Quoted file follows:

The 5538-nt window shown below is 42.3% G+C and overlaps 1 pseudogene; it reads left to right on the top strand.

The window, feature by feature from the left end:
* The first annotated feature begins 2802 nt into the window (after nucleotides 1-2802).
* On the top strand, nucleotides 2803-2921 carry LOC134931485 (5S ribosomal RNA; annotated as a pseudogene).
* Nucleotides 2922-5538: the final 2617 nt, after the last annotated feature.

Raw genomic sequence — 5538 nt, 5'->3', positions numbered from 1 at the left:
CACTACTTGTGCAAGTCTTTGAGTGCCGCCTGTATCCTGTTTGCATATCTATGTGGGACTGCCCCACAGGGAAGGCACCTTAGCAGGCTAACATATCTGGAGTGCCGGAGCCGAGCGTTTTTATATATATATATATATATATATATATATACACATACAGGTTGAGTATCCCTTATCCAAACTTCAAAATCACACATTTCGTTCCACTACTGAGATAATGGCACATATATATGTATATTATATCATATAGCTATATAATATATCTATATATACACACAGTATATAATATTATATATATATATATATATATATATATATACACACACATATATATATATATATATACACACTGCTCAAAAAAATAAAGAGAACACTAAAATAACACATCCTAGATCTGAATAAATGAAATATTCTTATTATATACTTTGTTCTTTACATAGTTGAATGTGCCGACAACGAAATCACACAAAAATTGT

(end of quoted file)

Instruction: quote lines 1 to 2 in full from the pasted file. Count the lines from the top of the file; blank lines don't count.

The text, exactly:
The 5538-nt window shown below is 42.3% G+C and overlaps 1 pseudogene; it reads left to right on the top strand.

The window, feature by feature from the left end: